David S. Yellin

ASSOCIATE
Biography

Few associates have the exceptional combination of education, experience and accomplishment that David Yellin brings to Ifrah Law’s clients. With a strong expertise in federal procedure, David is known for his rigorous representation of individuals and companies embroiled in high stakes situations across a range of industries, from telecommunications and entertainment to financial services.

Since joining the firm, David has participated in all stages of complex litigation, defending clients in both civil and criminal cases: he has conducted discovery, trial and witness preparation, arbitrations and hearings before state and federal judges.

Some of his recent representative matters include:

  • Working with the Ifrah Law team to submit an amicus brief to the U.S. Supreme Court in Murphy v. NCAA, the pivotal sports betting case which was eventually decided in favor of our argument urging the rights of states to direct their own economies
  • Filing a RICO case which withstood a motion to dismiss against unethical plaintiffs’ attorneys who brought unfounded and extortive claims against our client, eventually reaching a satisfactory settlement of claims
  • Negotiating favorable sentences for individuals facing severe jail time for alleged crimes such as arms control violations and bribery
  • Drafting model legislation as part of a national trade association’s advocacy efforts promoting the rational regulation of online gaming in the U.S.
  • Defending a financial services company against claims under the Telephone Consumer Protection Act (“TCPA”), litigating and arbitrating over 25 cases for this client in many jurisdictions across the United States and consistently negotiating satisfactory resolutions.

A magna cum laude graduate of Georgetown University Law Center with a Master of Science from the London School of Economics and Political Science, David also served as clerk to the Honorable Paul W. Grimm, District Judge for the United States District Court for the District of Maryland.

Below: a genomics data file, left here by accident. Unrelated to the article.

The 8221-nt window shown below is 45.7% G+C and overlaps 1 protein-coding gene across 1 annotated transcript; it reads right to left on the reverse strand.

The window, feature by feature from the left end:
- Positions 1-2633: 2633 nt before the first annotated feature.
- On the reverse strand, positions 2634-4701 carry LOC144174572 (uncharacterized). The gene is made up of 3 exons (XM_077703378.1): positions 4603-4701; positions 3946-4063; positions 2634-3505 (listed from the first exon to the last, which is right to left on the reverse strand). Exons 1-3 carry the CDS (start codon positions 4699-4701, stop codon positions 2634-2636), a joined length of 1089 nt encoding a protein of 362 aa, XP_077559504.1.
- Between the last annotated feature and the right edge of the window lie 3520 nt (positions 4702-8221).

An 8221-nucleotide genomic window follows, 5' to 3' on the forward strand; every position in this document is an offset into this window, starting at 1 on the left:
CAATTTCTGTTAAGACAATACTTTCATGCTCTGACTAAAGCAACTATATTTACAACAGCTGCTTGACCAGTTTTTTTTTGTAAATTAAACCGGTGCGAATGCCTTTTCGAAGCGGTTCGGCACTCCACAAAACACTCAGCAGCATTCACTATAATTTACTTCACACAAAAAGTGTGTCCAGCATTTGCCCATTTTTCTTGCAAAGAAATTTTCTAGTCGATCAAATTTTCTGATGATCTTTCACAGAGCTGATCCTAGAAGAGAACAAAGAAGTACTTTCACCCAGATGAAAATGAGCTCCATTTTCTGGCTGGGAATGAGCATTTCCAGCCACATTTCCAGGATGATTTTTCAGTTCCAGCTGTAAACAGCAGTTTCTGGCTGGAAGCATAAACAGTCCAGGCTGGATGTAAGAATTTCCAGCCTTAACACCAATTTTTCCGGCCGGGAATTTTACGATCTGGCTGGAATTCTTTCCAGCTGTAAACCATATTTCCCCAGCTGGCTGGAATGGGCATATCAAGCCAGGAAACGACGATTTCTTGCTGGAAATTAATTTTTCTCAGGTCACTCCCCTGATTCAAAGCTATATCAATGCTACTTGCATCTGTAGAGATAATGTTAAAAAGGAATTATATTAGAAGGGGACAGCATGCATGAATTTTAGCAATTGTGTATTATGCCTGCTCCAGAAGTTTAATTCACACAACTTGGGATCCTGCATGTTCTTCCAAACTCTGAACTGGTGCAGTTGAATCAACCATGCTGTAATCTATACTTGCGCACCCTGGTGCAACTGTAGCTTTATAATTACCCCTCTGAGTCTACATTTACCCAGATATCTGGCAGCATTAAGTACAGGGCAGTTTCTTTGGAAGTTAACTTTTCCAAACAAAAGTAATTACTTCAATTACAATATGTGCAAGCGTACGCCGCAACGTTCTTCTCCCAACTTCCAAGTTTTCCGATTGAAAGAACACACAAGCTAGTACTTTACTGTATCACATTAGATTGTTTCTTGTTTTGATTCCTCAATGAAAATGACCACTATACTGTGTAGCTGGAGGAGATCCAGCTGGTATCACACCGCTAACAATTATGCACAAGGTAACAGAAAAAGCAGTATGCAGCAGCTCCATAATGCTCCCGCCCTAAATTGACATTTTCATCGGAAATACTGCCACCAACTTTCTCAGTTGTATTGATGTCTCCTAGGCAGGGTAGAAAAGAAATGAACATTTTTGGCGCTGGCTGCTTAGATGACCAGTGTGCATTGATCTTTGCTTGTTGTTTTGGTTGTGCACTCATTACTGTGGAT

David began his legal career working side-by-side with a partner in the New York office of an AmLaw 100 litigation firm; he was involved with everything from motions practice to appellate work, to pro bono trials and administrative hearings.

David remains active in pro bono work focusing on human rights and asylum issues: he has volunteered at Dulles Justice Center in response to the Muslim Travel Ban, and with Human Rights First’s clinic where they help asylum seekers complete their asylum applications and prepare them to file pro se.

Publications + Presentations
November 2016 (updated January 2018) | Publication

"Gaming in the United States: New York: Overview"

Practical Law, Global Guides, Thomson Reuters

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Blog Posts
April 23, 2018

Deputy AG Rod Rosenstein to Make First Supreme Court Appearance in Sentencing Case, Even as Rumors Continue to Swirl of Potential Firing

Deputy AG Rod Rosenstein to Make First Supreme Court Appearance in Sentencing Case, Even as Rumors Continue to Swirl of Potential Firing

Deputy Attorney General Rod Rosenstein will be arguing before the Supreme Court today for the first time in his nearly thirty-year government career even as rumors abound that Donald Trump is talking about firing him to cut off investigations into his administration’s Russia ties.   Although the United States is usually represented before the Supreme… Read More

November 28, 2017

CFTC Regulated Markets May Give Bitcoin the Stability It Needs

CFTC Regulated Markets May Give Bitcoin the Stability It Needs

The unregulated nature of virtual currencies like Bitcoin plays a big role in their appeal. However, wild swings in prices in addition to the perception that these markets are subject to manipulation, make it difficult—if not impossible—for the average person to rely heavily on Bitcoin and other virtual currencies as a currency, much less as… Read More

August 11, 2017

Supreme Court to Decide Whether Prosecutors Can Use Pleas to Skirt Constitution

Supreme Court to Decide Whether Prosecutors Can Use Pleas to Skirt Constitution

While the endless portrayal of jury trials in media might indicate otherwise, trials are actually quite rare in the U.S. criminal justice system. With 97% of federal cases ending in pleas, the Atticus Finch conception of American justice has been largely confined to books. Ordinarily, when an accused enters into a plea agreement, he waives… Read More

July 19, 2017

You Can’t Run From Justice

You Can’t Run From Justice

Just last week, a Kentucky lawyer by the name of Eric Conn was sentenced to twelve years in prison by a federal judge for bribery and theft of government money.  Though similar sentences are doled out around the country on a daily basis, this was unique because the defendant was not even in the courtroom. … Read More

June 12, 2017

The “Third Party” Catch-22

The “Third Party” Catch-22

As the Department of Justice has been doubling down on law enforcement overreach, the Supreme Court has just decided to hear a case that may limit the use of a common tool that law enforcement uses to infringe upon the privacy rights of innocent people. The case, Carpenter v. United States, arises out of a… Read More

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